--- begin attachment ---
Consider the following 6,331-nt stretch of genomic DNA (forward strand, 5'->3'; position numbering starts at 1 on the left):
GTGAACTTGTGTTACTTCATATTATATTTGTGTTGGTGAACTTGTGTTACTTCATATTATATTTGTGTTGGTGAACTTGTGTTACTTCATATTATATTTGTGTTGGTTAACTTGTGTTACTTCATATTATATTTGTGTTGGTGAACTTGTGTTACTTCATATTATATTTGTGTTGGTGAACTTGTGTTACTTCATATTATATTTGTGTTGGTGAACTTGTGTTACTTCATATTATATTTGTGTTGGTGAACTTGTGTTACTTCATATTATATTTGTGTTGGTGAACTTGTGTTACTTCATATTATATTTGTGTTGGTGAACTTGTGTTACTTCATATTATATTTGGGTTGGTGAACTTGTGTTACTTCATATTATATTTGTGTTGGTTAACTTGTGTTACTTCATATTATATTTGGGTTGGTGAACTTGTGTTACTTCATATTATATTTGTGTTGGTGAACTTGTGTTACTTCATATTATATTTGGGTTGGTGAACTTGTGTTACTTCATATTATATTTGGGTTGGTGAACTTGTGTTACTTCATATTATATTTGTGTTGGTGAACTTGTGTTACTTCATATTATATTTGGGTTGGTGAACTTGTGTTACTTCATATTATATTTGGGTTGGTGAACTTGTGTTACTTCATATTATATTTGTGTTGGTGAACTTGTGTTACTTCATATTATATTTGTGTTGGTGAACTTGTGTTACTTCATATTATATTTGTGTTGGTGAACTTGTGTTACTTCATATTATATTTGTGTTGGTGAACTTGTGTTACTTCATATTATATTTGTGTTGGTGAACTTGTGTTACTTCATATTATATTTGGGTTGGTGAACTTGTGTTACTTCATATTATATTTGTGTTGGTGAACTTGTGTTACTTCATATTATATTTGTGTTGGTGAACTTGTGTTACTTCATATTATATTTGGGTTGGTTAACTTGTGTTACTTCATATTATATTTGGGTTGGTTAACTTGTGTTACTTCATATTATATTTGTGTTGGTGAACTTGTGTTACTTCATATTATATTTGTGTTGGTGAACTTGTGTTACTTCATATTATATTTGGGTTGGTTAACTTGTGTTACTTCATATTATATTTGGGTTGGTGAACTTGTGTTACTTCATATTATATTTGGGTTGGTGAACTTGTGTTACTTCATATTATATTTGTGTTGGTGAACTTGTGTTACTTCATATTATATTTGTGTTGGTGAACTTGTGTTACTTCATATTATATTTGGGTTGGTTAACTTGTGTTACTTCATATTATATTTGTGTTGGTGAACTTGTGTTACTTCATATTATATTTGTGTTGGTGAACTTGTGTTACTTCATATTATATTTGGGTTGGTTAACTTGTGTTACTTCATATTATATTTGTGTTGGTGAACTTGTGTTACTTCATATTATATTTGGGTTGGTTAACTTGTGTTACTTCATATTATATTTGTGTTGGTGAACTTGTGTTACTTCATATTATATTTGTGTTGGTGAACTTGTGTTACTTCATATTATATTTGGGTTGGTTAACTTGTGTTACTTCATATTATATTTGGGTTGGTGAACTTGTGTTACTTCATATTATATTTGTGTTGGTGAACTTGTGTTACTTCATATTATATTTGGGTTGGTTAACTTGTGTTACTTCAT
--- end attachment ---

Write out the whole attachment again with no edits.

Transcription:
Consider the following 6,331-nt stretch of genomic DNA (forward strand, 5'->3'; position numbering starts at 1 on the left):
GTGAACTTGTGTTACTTCATATTATATTTGTGTTGGTGAACTTGTGTTACTTCATATTATATTTGTGTTGGTGAACTTGTGTTACTTCATATTATATTTGTGTTGGTTAACTTGTGTTACTTCATATTATATTTGTGTTGGTGAACTTGTGTTACTTCATATTATATTTGTGTTGGTGAACTTGTGTTACTTCATATTATATTTGTGTTGGTGAACTTGTGTTACTTCATATTATATTTGTGTTGGTGAACTTGTGTTACTTCATATTATATTTGTGTTGGTGAACTTGTGTTACTTCATATTATATTTGTGTTGGTGAACTTGTGTTACTTCATATTATATTTGGGTTGGTGAACTTGTGTTACTTCATATTATATTTGTGTTGGTTAACTTGTGTTACTTCATATTATATTTGGGTTGGTGAACTTGTGTTACTTCATATTATATTTGTGTTGGTGAACTTGTGTTACTTCATATTATATTTGGGTTGGTGAACTTGTGTTACTTCATATTATATTTGGGTTGGTGAACTTGTGTTACTTCATATTATATTTGTGTTGGTGAACTTGTGTTACTTCATATTATATTTGGGTTGGTGAACTTGTGTTACTTCATATTATATTTGGGTTGGTGAACTTGTGTTACTTCATATTATATTTGTGTTGGTGAACTTGTGTTACTTCATATTATATTTGTGTTGGTGAACTTGTGTTACTTCATATTATATTTGTGTTGGTGAACTTGTGTTACTTCATATTATATTTGTGTTGGTGAACTTGTGTTACTTCATATTATATTTGTGTTGGTGAACTTGTGTTACTTCATATTATATTTGGGTTGGTGAACTTGTGTTACTTCATATTATATTTGTGTTGGTGAACTTGTGTTACTTCATATTATATTTGTGTTGGTGAACTTGTGTTACTTCATATTATATTTGGGTTGGTTAACTTGTGTTACTTCATATTATATTTGGGTTGGTTAACTTGTGTTACTTCATATTATATTTGTGTTGGTGAACTTGTGTTACTTCATATTATATTTGTGTTGGTGAACTTGTGTTACTTCATATTATATTTGGGTTGGTTAACTTGTGTTACTTCATATTATATTTGGGTTGGTGAACTTGTGTTACTTCATATTATATTTGGGTTGGTGAACTTGTGTTACTTCATATTATATTTGTGTTGGTGAACTTGTGTTACTTCATATTATATTTGTGTTGGTGAACTTGTGTTACTTCATATTATATTTGGGTTGGTTAACTTGTGTTACTTCATATTATATTTGTGTTGGTGAACTTGTGTTACTTCATATTATATTTGTGTTGGTGAACTTGTGTTACTTCATATTATATTTGGGTTGGTTAACTTGTGTTACTTCATATTATATTTGTGTTGGTGAACTTGTGTTACTTCATATTATATTTGGGTTGGTTAACTTGTGTTACTTCATATTATATTTGTGTTGGTGAACTTGTGTTACTTCATATTATATTTGTGTTGGTGAACTTGTGTTACTTCATATTATATTTGGGTTGGTTAACTTGTGTTACTTCATATTATATTTGGGTTGGTGAACTTGTGTTACTTCATATTATATTTGTGTTGGTGAACTTGTGTTACTTCATATTATATTTGGGTTGGTTAACTTGTGTTACTTCAT